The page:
Vitamins And Minerals Only Improve Health When We Get Them From Food

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Vitamins And Minerals Only Improve Health When We Get Them From Food
Vitamins And Minerals Only Improve Health When We Get Them From Food

Video: Vitamins And Minerals Only Improve Health When We Get Them From Food

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Vitamins and minerals only improve health when we get them from food

Vitamins and minerals can actually improve our health and reduce the risk of death from many causes. But getting these nutrients from dietary supplements can't help even people who are nutritionally deficient. What's more, some supplements have proven to be dangerous in high doses.

Vitamins and minerals only improve health when we get them from food
Vitamins and minerals only improve health when we get them from food

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Adequate intake of certain nutrients reduces all-cause mortality, new research suggests. But this happens only when the source of these substances is food, and not biologically active additives (BAA). There was no association between dietary supplements consumption and a reduction in the risk of death.

In addition, excess calcium intake in supplements has been associated with an increased risk of cancer death. The researchers found that this risk occurs when calcium supplements are taken in doses greater than 1000 milligrams per day. The study was published in the journal Annals of Internal Medicine.

"As the potential benefits and harms of dietary supplementation continue to be explored, several studies have found links between excess nutrient intake and adverse outcomes, including an increased risk of certain cancers," says Fang Fang Zhang of Tufts University. (Tufts University).

The study used data from more than 27,000 Americans in their 20s to assess the relationship between dietary supplement use and all-cause mortality, including cardiovascular disease (CVD) and cancer. The researchers assessed whether adequate and excess nutrient intake was associated with mortality, and how nutrient intake differed in foods and supplements.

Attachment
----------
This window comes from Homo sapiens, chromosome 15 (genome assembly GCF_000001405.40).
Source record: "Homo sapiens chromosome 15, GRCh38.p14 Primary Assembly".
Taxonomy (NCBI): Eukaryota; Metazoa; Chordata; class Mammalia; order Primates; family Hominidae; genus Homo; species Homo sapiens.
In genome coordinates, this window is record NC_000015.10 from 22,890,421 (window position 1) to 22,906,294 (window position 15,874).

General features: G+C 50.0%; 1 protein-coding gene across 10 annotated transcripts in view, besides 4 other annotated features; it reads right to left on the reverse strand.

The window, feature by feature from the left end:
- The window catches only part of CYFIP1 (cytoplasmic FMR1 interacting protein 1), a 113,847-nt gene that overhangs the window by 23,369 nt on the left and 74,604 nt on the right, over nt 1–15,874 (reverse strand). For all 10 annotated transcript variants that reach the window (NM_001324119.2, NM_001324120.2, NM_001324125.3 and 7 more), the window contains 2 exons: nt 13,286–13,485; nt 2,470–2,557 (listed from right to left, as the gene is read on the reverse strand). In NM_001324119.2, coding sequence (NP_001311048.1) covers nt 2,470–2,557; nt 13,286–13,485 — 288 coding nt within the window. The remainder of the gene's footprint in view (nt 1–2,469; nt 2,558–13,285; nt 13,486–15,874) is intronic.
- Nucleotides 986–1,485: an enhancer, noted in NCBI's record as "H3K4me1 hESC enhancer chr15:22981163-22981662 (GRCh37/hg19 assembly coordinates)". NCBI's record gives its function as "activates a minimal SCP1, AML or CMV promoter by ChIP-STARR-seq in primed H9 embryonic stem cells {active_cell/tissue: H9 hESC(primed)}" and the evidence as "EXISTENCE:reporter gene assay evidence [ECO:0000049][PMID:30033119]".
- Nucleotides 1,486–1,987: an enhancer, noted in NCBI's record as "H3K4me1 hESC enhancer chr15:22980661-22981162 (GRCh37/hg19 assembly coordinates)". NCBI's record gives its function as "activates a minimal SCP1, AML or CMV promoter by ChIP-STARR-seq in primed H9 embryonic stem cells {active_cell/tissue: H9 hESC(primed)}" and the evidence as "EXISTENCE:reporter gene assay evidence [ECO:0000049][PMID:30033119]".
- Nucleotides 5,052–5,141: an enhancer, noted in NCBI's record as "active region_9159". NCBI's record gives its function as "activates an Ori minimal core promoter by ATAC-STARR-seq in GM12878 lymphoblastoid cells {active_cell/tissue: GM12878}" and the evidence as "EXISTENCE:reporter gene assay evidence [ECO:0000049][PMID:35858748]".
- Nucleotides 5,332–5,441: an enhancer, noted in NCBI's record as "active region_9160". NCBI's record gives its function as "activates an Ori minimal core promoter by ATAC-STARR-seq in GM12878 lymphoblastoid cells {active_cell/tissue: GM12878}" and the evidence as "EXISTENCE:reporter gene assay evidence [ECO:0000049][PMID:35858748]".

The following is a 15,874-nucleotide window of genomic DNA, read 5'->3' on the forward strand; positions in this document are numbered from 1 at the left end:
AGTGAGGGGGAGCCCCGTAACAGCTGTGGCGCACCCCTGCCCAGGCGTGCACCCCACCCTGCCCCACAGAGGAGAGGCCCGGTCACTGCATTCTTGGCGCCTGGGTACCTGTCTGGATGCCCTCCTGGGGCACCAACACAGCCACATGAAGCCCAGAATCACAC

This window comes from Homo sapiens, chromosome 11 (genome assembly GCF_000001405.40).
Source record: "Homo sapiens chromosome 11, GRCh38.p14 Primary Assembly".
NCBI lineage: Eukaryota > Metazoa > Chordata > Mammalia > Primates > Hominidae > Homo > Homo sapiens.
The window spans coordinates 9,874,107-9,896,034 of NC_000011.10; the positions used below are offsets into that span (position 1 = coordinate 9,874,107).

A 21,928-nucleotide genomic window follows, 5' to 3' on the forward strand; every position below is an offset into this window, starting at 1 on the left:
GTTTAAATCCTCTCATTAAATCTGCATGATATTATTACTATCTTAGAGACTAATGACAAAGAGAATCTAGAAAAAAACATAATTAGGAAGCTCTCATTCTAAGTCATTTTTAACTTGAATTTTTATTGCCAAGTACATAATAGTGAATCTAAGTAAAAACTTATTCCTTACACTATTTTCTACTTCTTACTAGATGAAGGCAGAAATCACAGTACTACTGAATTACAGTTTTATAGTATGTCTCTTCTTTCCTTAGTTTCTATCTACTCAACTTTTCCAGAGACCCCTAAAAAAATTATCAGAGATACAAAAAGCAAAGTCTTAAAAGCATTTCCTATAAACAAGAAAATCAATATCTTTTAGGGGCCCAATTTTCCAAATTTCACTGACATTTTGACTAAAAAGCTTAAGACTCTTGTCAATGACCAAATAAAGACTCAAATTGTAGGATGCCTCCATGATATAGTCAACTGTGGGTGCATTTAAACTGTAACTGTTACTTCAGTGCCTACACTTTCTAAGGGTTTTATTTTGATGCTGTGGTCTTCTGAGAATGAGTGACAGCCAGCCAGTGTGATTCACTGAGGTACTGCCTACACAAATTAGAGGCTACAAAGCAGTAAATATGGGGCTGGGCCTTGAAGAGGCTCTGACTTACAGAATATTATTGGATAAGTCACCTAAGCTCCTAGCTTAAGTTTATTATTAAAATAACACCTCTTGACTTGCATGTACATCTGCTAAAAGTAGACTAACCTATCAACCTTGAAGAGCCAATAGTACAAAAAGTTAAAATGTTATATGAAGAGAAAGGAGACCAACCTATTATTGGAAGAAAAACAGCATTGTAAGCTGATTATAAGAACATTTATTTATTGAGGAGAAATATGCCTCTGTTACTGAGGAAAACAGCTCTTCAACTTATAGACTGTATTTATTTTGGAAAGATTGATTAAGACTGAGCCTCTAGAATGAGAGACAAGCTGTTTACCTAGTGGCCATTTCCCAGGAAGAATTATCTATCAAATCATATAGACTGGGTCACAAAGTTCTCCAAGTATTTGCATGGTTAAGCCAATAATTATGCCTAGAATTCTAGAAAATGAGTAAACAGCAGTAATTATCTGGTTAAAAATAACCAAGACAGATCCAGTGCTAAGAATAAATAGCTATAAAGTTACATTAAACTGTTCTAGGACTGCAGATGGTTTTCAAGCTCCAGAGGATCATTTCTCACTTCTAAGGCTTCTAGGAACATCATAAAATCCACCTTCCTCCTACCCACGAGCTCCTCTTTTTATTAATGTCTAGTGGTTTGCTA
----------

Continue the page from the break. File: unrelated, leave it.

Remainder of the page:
The researchers found:

Adequate intake of vitamin K and magnesium has been associated with a reduced risk of death;

  • Adequate intake of vitamin A, vitamin K, and zinc was associated with a reduced risk of death from CVD;
  • Excessive calcium intake has been associated with a higher risk of cancer death.

When scientists compared nutrient sources (food and supplements), they found that:

Reducing the risk of death due to adequate intake of vitamin K and magnesium, only concerned the consumption of food, but nutritional supplements;

  • Reductions in the risk of death from CVD associated with adequate intake of vitamin A, vitamin K and zinc were also observed only when nutrients were obtained from food, but not from dietary supplements;
  • Calcium intake in dietary supplements of at least 1000 mg per day was associated with an increased risk of cancer death, but there was no association between an increased risk of cancer and calcium intake from foods.

In addition, the researchers found that dietary supplements did not affect the risk of death in people with low nutrient intakes. Scientists have also seen signs that the intake of vitamin D in dietary supplements by individuals who do not show signs of vitamin D deficiency may be associated with an increased risk of death from all causes, including cancer.

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